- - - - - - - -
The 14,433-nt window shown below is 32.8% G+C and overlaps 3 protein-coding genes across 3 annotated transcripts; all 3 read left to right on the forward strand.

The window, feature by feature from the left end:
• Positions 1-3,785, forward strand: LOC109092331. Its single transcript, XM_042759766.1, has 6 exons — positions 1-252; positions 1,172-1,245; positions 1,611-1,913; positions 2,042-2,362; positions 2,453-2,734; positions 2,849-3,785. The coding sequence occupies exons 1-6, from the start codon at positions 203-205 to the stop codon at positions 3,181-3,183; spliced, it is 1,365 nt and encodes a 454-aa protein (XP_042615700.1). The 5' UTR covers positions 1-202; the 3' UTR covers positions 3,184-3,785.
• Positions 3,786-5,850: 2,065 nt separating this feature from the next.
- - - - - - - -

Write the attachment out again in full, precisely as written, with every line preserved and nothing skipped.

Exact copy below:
The 14,433-nt window shown below is 32.8% G+C and overlaps 3 protein-coding genes across 3 annotated transcripts; all 3 read left to right on the forward strand.

The window, feature by feature from the left end:
• Positions 1-3,785, forward strand: LOC109092331. Its single transcript, XM_042759766.1, has 6 exons — positions 1-252; positions 1,172-1,245; positions 1,611-1,913; positions 2,042-2,362; positions 2,453-2,734; positions 2,849-3,785. The coding sequence occupies exons 1-6, from the start codon at positions 203-205 to the stop codon at positions 3,181-3,183; spliced, it is 1,365 nt and encodes a 454-aa protein (XP_042615700.1). The 5' UTR covers positions 1-202; the 3' UTR covers positions 3,184-3,785.
• Positions 3,786-5,850: 2,065 nt separating this feature from the next.